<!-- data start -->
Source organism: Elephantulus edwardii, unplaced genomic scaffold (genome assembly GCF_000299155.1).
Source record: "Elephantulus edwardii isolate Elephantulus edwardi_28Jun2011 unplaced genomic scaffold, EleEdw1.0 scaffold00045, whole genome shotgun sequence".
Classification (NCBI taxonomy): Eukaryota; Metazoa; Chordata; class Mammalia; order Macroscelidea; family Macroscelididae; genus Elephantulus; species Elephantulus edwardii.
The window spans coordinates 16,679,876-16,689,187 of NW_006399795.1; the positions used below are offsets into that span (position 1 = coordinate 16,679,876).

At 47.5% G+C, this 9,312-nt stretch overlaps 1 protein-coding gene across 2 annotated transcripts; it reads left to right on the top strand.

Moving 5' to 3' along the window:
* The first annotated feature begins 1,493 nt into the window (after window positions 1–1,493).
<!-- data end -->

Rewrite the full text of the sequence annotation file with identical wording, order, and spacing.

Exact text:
Source organism: Elephantulus edwardii, unplaced genomic scaffold (genome assembly GCF_000299155.1).
Source record: "Elephantulus edwardii isolate Elephantulus edwardi_28Jun2011 unplaced genomic scaffold, EleEdw1.0 scaffold00045, whole genome shotgun sequence".
Classification (NCBI taxonomy): Eukaryota; Metazoa; Chordata; class Mammalia; order Macroscelidea; family Macroscelididae; genus Elephantulus; species Elephantulus edwardii.
The window spans coordinates 16,679,876-16,689,187 of NW_006399795.1; the positions used below are offsets into that span (position 1 = coordinate 16,679,876).

At 47.5% G+C, this 9,312-nt stretch overlaps 1 protein-coding gene across 2 annotated transcripts; it reads left to right on the top strand.

Moving 5' to 3' along the window:
* The first annotated feature begins 1,493 nt into the window (after window positions 1–1,493).